European Institute of Education and Social Policy
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You can find the  links to the most recent issues here:

Volume 53, No. 4, November 2018
Reconceptualising system transitions in education for marginalised and vulnerable groups
Guest Editors: Paul Downes, Erna Nairz‐Wirth, Jim Anderson

Volume 53, No. 3, September 2018
Learner agency at the confluence between rights-based approaches and well-being
Guest Editor: Jean Gordon

Volume 53, No. 2 June 2018
Special Issue: Are Student Assessments Fit For Their Purposes?
Guest Editor: Janet Looney

Volume 53, No. 1. March 2018
Special Issue: Innovative approaches to Continuous Professional Development in Early Childhood Education and Care. A European perspective.
Guest Editors: Brecht Peleman, Bente Jensen and Jan Peeters

Volume 52, No. 4 December 2017
Special Issue: Education for people, prosperity and planet: Can we meet the sustainability challenges?
Guest Editor: Aaron Benavot

Volume 52, No. 3 September 2017
Title: Participatory Design for (Built) Learning Environments
Guest Editors: Karen D. Könings and Susan McKenney

Volume 52, No. 2 June 2017
Title: The Influence of PISA on Education Policies
Guest Editors: Alain Michel and Xavier Pons

Volume 52, No.1 March 2017
Title : Higher education learning outcomes - transforming higher education ?
Guest Editors : Joakim Caspersen and Nicoline Frolich

Volume 51, No.4 December 2016
Title: Governance Dynamics in Complex Decentralised Education Systems
Guest Editors: Edith Hooge

Volume 51, No 3 September 2016
Title : Vocational Schooling and Social Exclusion in the Western Balkans
Guest Editors : Claire Gordon and Will Bartlett

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Teaching and learning methods in initial vocational education and training: European trends and challenges (2013 - 2014)

Type of project/activity:

This study, which was commissioned by CEDEFOP, provides an exciting opportunity to place teaching and learning at the centre of a comparative study of initial education and training (IVET) in Europe. This approach has helped us to develop a better understanding of the manner in which teaching and learning take place; the way that teachers and learners understand their activities; and how the character of teaching and learning impacts upon outcomes, such as achievement and progression.

Partners:

Coordinators: The study was led by the Centre for Education and Industry of the University of Warwick (UK).
Partners: AMK University of Applied Sciences (Jyväskylä, Finland), ARTES Srl (Italy), University of Deusto (Spain), GHK, European Institute of Education and Social Policy, Institut Technik und Bildung (Bremen), University of Ljubljana (Slovenia), Utrecht University (Netherlands), Vytautas Magnus University (Lithuania) and also Vibe Aakrog, Zoica Elena Vlăduţ, Eva Farkas and Dietmar Frommberger.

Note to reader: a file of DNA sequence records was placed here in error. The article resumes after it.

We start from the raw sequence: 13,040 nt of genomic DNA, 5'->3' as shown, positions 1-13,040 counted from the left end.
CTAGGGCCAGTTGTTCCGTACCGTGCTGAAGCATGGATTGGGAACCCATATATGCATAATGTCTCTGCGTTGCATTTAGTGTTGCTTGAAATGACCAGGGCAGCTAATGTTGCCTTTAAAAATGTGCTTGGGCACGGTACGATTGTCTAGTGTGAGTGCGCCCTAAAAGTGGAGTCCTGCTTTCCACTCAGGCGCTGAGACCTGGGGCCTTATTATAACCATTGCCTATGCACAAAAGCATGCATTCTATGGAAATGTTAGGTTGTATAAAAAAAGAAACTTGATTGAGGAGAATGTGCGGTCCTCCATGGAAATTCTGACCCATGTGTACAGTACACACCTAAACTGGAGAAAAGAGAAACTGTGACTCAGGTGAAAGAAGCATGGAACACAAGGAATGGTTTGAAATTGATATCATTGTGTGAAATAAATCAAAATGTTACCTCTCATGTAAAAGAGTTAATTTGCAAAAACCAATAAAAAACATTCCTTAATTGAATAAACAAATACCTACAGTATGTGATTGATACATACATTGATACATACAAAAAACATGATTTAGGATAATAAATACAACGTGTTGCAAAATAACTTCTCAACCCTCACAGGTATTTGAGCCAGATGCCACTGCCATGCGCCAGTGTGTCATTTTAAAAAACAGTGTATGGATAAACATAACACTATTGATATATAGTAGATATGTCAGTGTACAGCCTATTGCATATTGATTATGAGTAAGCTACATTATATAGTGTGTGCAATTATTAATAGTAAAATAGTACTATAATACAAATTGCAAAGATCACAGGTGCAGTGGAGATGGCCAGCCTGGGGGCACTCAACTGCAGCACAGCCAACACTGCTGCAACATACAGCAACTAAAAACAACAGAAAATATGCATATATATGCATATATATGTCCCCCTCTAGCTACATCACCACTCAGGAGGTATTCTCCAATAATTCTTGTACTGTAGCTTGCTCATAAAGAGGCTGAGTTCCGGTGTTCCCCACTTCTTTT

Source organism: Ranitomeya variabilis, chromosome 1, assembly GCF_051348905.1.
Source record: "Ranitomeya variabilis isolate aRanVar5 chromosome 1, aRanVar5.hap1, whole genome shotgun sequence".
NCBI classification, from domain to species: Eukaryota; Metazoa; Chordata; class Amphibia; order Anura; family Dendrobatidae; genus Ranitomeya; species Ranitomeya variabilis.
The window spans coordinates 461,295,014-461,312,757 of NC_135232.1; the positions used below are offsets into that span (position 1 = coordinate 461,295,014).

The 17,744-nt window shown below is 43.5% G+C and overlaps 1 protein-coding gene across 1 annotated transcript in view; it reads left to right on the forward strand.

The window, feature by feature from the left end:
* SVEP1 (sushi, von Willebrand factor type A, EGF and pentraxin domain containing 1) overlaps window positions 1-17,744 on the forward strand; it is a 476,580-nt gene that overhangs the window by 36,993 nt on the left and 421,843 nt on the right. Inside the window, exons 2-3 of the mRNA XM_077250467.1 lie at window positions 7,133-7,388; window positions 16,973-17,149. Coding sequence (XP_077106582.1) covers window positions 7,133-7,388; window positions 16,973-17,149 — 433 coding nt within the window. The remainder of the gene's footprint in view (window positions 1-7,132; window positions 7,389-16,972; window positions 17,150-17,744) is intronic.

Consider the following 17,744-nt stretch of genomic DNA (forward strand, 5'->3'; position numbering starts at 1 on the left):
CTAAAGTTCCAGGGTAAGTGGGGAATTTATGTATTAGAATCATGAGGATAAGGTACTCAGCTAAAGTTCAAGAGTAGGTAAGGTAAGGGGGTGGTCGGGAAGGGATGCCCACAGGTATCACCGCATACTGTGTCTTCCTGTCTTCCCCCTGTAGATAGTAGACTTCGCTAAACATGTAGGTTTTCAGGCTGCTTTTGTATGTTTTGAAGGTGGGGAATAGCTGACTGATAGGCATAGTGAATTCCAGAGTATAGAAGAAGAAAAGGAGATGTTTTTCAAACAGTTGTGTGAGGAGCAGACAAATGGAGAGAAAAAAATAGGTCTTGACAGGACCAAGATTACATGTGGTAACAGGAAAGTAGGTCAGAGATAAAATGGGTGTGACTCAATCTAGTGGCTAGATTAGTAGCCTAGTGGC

Main activities:

Comparative research into pedagogy in vocational education and training (VET) across Europe is less well developed than comparative research into curricula, qualifications or institutions. The study investigated the extent to which different normative or descriptive theories of teaching and learning impact upon teaching and learning in different countries and evaluate the contribution of other factors such as curricula, teacher training, organisational and national cultures. Building on related studies, a key part of this research was to develop and test concepts and methods that permit robust judgements about similarities and differences between teaching and learning practices in IVET across Europe and their impacts.

Cedefop defined the following research questions:

 

1. Teaching and learning methods in initial VET
a. Which are the main motivations and drivers behind changing pedagogies towards learner-centeredness?
b. What is the role of learning outcomes approaches to the use of more learner-centred teaching methods? How (if at all) pedagogies are influenced by the way learning outcomes are conceptualised and defined in VET provision?
c. What are the obstacles for applying and more extensively using learner-centred pedagogies in initial VET?
d. What policies/initiatives are in place to overcome these obstacles?

2. Learning environments and learning materials in initial VET
a. How existing learning environments and learning materials support the use of learner-centred pedagogies?
b. How (if at all) does the focus on learning outcomes in VET provision influence the design of learning environments and learning materials?
c. What are the obstacles for organising effective learning environments and using up-to date and adequate learning materials that support learner-centeredness in teaching methods?
d. What policies/initiatives are in place to overcome these obstacles?

3. Benefits for learners
a. What evidence exists on the benefits of learner-centred pedagogical approaches for learners? For example, how learners benefit in terms of increased motivation and engagement; achievement and progression within the education and training system; transition into the labour market; prevention of early school leaving, etc.
b. Which are the success factors which make these teaching and learning methods effective?
c. How is (if at all) the existing evidence on learners’ benefits used at national, sectoral or school level to inform pedagogical practice and pedagogical change?

Name of programme and funder:

The study has been commissioned by CEDEFOP.

Expected outcomes:

The study was carried out during 2013. The fieldwork was planned for the March to May period for the country reviews, to be followed from May to September by case studies in selected countries. The final report was submitted in January 2014.

For more information contact Mr. Julian Stanley (Project Director) at: J.A.Stanley@warwick.ac.uk